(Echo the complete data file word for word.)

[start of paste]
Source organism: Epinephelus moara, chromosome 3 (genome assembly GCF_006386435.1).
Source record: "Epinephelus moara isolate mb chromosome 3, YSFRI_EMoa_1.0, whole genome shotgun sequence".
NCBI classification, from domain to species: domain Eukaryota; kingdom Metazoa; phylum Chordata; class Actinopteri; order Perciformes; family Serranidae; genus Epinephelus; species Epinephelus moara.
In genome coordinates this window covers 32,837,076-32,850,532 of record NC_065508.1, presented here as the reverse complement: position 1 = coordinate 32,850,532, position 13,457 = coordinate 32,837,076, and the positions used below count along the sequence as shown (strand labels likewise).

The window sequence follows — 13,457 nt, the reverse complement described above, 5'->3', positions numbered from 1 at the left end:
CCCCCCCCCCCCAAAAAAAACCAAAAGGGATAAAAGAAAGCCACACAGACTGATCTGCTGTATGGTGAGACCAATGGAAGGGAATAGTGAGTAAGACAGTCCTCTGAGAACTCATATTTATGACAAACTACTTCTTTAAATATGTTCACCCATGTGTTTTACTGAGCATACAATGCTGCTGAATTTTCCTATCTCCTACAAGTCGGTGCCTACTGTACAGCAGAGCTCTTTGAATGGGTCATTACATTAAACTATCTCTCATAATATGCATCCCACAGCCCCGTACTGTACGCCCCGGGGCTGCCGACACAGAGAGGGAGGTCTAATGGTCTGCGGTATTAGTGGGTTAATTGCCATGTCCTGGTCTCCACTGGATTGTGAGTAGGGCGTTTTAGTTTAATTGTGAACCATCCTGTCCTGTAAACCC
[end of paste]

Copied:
Source organism: Epinephelus moara, chromosome 3 (genome assembly GCF_006386435.1).
Source record: "Epinephelus moara isolate mb chromosome 3, YSFRI_EMoa_1.0, whole genome shotgun sequence".
NCBI classification, from domain to species: domain Eukaryota; kingdom Metazoa; phylum Chordata; class Actinopteri; order Perciformes; family Serranidae; genus Epinephelus; species Epinephelus moara.
In genome coordinates this window covers 32,837,076-32,850,532 of record NC_065508.1, presented here as the reverse complement: position 1 = coordinate 32,850,532, position 13,457 = coordinate 32,837,076, and the positions used below count along the sequence as shown (strand labels likewise).

The window sequence follows — 13,457 nt, the reverse complement described above, 5'->3', positions numbered from 1 at the left end:
CCCCCCCCCCCCAAAAAAAACCAAAAGGGATAAAAGAAAGCCACACAGACTGATCTGCTGTATGGTGAGACCAATGGAAGGGAATAGTGAGTAAGACAGTCCTCTGAGAACTCATATTTATGACAAACTACTTCTTTAAATATGTTCACCCATGTGTTTTACTGAGCATACAATGCTGCTGAATTTTCCTATCTCCTACAAGTCGGTGCCTACTGTACAGCAGAGCTCTTTGAATGGGTCATTACATTAAACTATCTCTCATAATATGCATCCCACAGCCCCGTACTGTACGCCCCGGGGCTGCCGACACAGAGAGGGAGGTCTAATGGTCTGCGGTATTAGTGGGTTAATTGCCATGTCCTGGTCTCCACTGGATTGTGAGTAGGGCGTTTTAGTTTAATTGTGAACCATCCTGTCCTGTAAACCC